3. ^ Balduf, W. V. (1935). The Bionomics of Entomophagous Coleoptera. St. Louis, MO: John S. Swift Co.
  4. ^ Hagen, Kenneth S. (1960). "Biological Control with Lady Beetles". Plants and Gardens: the Brooklyn Botanic Garden Record. 16 (3): 28–35.
  5. ^ Haug, G. W. (1938). "Rearing the Coccinellid Hippodamia convergens on Frozen Aphids". Annals of the Entomological Society of America. 31 (2): 240–248.
  6. ^ Obrycki, John J.; Harwood, James D.; Kring, Timothy J.; O'Neil, Robert J. (November 2009). "Aphidophagy by Coccinellidae: Application of biological control in agroecosystems". Biological Control. 51 (2): 244–254. doi:10.1016/j.biocontrol.2009.05.009.

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Hippodamia convergens: Brief Summary

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Hippodamia convergens, commonly known as the convergent lady beetle, is one of the most common lady beetles in North America and is found throughout the continent. Aphids form their main diet and they are used for the biological control of these pests.

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Hippodamia convergens ( Spanish; Castilian )

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Hippodamia convergens, la catarina convergente, es una especie de coleóptero cucujoideo de la familia Coccinellidae. Es nativa de Norteamérica, donde se encuentra en todo el territorio. Ha sido introducida a Sudamérica con el fin de realizar un control biológico contra los áfidos,[1]​ de los que es depredadora.[2]

Descripción

Su forma es más alargada que la de otras especies de mariquitas. Las hembras miden alrededor de 7 mm de longitud, los machos unos 6 mm. Los élitros son de color rojo con puntos negros, en número variable (13 como máximo). En la cabeza tiene un llamativo dibujo en blanco y negro al que debe su nombre: dos rayas que convergen.

Como otras especies de mariquita, su presa más frecuente son los áfidos o pulgones, con cuyo ciclo vital está relacionado el suyo propio. Por lo general hay dos generaciones al año. Cada hembra pone entre 200 y 1000 huevos en grupos de 10 a 30, en lugares estratégicos donde las larvas puedan acceder a alimento recién nacidas. Las larvas son alargadas y negras al nacer, y con el tiempo adquieren una coloración naranja. Cuando alcanzan los 7 mm, pasan a la fase de pupa. Esta dura unos 12 días, para después transformarse en adultas.[3]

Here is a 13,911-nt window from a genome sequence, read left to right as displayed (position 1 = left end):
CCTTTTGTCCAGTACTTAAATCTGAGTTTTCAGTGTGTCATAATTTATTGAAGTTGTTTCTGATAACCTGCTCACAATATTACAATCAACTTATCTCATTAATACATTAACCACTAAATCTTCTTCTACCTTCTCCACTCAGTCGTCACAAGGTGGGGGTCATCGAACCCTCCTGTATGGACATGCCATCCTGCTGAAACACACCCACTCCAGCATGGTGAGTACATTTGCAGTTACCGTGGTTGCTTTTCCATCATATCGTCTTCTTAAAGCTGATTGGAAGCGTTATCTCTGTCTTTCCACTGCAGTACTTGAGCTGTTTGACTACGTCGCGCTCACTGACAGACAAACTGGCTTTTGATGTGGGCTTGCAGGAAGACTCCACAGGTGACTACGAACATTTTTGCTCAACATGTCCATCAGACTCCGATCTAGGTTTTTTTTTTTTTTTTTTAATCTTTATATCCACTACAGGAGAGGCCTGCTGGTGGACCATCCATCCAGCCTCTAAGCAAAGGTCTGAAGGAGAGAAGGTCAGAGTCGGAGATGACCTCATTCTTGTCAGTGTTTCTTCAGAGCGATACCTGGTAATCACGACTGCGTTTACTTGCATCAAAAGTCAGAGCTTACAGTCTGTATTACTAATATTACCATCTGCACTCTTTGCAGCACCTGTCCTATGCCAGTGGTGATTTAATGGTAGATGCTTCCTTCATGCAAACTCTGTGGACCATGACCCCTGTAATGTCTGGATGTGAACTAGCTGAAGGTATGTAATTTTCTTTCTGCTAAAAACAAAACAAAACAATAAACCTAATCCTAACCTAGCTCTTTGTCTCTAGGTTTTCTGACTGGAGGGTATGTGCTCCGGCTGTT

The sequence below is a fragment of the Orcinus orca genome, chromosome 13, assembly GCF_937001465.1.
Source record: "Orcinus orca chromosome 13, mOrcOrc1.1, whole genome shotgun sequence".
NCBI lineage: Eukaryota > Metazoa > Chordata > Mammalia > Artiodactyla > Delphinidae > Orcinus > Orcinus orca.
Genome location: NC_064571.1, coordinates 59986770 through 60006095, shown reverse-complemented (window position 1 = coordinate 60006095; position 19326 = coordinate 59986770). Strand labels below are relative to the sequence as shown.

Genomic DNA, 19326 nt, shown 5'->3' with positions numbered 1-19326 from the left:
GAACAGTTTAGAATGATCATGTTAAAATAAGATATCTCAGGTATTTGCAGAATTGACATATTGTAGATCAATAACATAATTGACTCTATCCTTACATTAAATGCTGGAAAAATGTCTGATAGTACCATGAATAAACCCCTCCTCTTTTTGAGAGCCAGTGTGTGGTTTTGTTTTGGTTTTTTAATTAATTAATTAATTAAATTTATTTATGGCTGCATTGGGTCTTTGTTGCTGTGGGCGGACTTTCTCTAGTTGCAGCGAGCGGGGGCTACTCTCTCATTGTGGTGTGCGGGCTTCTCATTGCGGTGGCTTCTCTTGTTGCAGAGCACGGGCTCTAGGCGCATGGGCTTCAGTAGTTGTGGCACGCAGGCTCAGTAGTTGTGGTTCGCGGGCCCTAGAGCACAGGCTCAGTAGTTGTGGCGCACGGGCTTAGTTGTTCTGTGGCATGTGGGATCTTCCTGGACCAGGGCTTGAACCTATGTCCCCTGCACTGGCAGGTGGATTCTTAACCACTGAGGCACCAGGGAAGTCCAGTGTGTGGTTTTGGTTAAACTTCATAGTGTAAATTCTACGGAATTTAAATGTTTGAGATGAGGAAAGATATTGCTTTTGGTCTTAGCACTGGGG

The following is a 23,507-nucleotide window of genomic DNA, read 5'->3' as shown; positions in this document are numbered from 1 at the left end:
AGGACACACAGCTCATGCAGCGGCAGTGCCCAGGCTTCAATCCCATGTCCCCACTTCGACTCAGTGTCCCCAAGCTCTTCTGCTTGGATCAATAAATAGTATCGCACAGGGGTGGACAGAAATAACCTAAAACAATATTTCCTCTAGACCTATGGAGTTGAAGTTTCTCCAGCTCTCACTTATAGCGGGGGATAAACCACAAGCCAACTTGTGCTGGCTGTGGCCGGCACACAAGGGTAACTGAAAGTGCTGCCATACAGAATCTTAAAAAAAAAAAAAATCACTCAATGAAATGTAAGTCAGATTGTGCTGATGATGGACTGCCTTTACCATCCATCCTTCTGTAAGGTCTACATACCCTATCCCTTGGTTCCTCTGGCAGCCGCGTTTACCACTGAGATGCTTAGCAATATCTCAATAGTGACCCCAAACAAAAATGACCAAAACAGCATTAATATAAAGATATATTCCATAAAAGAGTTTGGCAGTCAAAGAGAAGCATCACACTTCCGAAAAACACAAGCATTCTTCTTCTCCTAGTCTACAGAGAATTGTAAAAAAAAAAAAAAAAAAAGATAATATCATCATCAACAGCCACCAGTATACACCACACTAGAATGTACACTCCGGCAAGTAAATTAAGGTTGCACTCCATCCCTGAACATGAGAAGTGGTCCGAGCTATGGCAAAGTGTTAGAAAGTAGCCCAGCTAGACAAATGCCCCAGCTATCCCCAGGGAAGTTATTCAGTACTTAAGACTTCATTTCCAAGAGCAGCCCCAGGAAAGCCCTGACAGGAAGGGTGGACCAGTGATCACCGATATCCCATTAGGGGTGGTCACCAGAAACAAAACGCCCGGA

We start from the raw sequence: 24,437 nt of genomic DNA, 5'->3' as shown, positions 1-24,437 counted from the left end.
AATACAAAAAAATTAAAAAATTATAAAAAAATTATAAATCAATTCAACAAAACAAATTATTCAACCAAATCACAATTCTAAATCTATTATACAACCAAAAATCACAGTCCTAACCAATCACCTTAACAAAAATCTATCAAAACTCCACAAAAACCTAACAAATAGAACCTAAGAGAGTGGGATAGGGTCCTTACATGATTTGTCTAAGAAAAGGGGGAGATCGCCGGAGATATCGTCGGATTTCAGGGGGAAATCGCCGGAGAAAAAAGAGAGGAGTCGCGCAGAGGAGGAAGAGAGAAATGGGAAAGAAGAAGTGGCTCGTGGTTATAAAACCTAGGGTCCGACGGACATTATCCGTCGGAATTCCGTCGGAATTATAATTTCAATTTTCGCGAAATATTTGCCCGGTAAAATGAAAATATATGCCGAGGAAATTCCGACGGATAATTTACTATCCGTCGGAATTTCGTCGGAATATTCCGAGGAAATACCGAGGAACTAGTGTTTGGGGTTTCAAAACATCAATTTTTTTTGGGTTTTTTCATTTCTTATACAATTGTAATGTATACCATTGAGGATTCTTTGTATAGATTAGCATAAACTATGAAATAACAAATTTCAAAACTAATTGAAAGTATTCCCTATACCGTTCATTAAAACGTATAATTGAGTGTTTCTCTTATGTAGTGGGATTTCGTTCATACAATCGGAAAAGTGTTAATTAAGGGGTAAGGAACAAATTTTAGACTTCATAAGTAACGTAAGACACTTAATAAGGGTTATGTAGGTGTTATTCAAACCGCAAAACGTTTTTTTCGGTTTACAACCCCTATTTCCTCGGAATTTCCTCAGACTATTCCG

Biología

 src=
Agrupación invernal

En el oeste de los Estados Unidos los adultos pasan una diapausa de nueve meses en grandes grupos en los valles de las montañas y sin alimento de áfidos. En la primavera migran hacia lugares con abundancia de alimento, donde depositan sus huevos. Este movimiento migratorio puede ser sumamente numeroso.[4][5]

Taxonomía

Hippodamia convergens fue descrita en 1842 por Félix Édouard Guérin-Méneville.[6]

Etimología

Hippodamia: nombre genérico dado por Hipodamía, una figura de la mitología griega
convergens: epíteto latino que significa «convergente» y se rfiere al diseño del dorso

Referencias

  1. Escalante G., José Ángel (1972). «Datos sobre la biología de Hippodamia convergens Guerin en la localidad del Cusco». Revista peruana de Entomología 15 (2): 237-239. Consultado el 22 de febrero de 2017.
  2. «Cría masiva y capacidad depredadora de Hippodamia convergens Guérin (Coleoptera: Coccinelidae)». Folia Entomológica Mexicana 40 (2): 155-168. Consultado el 22 de febrero de 2017.
  3. Aristizábal, Luis F., y Steven P. Arthurs (mayo de 2014). «Convergent Ladybug». University of Florida (en inglés). Consultado el 22 de febrero de 2017.
  4. Cornell University
  5. Balduf, W. V. (1935). The Bionomics of Entomophagous Coleoptera. St. Louis, MO: John S. Swift Co.
  6. González F., Guillermo (2009). «Hippodamia convergens (Guerin-Meneville, 1842)». Coccinellidae de Argentina. Consultado el 22 de febrero de 2017.

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Hippodamia convergens: Brief Summary ( Spanish; Castilian )

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Hippodamia convergens, la catarina convergente, es una especie de coleóptero cucujoideo de la familia Coccinellidae. Es nativa de Norteamérica, donde se encuentra en todo el territorio. Ha sido introducida a Sudamérica con el fin de realizar un control biológico contra los áfidos,​ de los que es depredadora.​

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Hippodamia convergens ( French )